Cost-effectiveness of a text message programme for the prevention of recurrent cardiovascular events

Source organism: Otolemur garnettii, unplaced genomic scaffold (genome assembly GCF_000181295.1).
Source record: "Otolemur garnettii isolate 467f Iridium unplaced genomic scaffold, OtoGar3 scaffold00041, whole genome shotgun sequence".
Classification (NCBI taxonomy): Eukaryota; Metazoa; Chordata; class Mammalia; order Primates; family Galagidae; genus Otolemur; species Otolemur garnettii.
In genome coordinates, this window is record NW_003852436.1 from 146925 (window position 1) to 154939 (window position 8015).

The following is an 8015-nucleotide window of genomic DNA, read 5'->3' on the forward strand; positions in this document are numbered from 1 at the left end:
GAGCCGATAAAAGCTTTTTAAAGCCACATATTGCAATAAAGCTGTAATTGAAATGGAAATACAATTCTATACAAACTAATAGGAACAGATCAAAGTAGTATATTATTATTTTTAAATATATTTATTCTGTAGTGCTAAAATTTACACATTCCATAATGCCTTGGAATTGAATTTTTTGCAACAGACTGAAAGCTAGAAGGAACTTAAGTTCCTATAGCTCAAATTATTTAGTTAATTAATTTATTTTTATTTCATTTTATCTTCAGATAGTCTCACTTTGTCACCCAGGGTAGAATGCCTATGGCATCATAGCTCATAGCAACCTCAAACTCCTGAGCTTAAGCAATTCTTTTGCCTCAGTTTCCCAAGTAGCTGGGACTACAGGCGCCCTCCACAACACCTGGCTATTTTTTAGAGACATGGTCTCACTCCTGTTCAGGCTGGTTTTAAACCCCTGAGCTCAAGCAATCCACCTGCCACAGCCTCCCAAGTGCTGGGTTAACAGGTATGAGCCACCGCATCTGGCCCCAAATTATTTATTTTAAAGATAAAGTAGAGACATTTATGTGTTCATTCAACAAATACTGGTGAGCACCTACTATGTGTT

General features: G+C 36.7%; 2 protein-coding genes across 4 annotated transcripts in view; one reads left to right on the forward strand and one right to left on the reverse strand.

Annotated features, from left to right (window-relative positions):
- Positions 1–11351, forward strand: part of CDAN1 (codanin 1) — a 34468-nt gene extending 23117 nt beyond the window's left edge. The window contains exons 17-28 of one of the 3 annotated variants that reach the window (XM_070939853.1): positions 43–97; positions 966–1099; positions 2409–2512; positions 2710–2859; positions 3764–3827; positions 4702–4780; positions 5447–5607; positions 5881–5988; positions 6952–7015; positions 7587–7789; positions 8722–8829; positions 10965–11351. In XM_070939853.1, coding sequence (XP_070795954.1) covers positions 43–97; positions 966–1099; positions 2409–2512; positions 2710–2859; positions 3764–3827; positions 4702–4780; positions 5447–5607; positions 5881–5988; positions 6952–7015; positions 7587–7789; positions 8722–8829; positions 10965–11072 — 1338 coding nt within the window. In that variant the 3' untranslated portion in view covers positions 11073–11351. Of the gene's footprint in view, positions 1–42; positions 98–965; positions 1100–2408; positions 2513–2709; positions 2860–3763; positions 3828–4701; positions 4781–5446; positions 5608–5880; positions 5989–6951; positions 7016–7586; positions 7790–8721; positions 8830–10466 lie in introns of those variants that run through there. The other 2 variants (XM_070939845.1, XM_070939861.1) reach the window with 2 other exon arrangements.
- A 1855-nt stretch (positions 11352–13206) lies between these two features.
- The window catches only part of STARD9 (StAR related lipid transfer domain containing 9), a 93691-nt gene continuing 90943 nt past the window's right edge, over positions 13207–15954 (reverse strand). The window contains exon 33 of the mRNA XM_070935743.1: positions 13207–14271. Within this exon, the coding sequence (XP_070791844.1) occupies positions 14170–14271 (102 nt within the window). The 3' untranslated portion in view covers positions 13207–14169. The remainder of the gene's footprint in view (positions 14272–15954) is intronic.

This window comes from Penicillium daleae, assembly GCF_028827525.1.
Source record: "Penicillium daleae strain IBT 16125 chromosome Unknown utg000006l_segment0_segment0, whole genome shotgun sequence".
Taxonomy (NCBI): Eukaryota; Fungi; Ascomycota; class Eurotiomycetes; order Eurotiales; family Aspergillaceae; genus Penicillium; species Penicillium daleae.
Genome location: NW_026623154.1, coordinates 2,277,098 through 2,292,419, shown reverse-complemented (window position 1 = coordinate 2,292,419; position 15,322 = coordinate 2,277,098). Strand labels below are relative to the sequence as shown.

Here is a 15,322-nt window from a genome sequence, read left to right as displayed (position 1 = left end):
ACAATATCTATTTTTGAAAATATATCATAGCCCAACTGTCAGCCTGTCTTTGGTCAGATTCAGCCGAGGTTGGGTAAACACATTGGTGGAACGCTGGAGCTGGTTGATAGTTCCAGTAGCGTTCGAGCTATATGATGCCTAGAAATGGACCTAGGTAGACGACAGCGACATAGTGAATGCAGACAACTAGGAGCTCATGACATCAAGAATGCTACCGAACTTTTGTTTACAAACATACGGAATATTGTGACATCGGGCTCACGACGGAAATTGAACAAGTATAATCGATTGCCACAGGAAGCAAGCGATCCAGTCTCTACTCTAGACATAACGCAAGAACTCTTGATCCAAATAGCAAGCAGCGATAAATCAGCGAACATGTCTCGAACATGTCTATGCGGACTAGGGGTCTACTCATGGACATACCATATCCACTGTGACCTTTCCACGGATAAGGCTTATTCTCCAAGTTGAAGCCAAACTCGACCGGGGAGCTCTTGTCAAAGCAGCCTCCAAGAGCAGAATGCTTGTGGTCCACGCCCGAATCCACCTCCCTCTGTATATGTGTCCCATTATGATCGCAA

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Objective: To estimate the cost-effectiveness of Tobacco, Exercise and Diet Messages (TEXT ME), a text message-based intervention that provides advice, motivation, information and support to improve health-related behaviours. Methods: A lifetime Markov model was used to estimate major vascular events (myocardial infarctions and strokes) avoided, quality-adjusted life years (QALYs) gained, costs to the health system and the incremental cost per QALY gained. The model was informed by data from a randomised controlled trial of TEXT ME, with evidence from systematic reviews and meta-analyses used to estimate the effects of changes in risk factors on the risk of major vascular events. Expected costs and health outcomes were estimated with uncertainty surrounding these characterised using probabilistic sensitivity analysis and a number of scenario analyses. Results: For a target population of 50 000 patients with documented coronary heart disease, the intervention is expected to lead to 563 fewer myocardial infarctions, 361 fewer strokes and 1143 additional QALYs. TEXT ME is expected to lead to an overall saving of $10.56 million for the health system over the patients’ lifetimes. The intervention can therefore be considered cost-saving and health-improving. Neither parameter nor structural uncertainty had a significant impact on the conclusion that TEXT ME is cost-effective. Conclusions: The provision of TEXT ME is predicted to lead to better health outcomes and an overall saving in costs for the health system.
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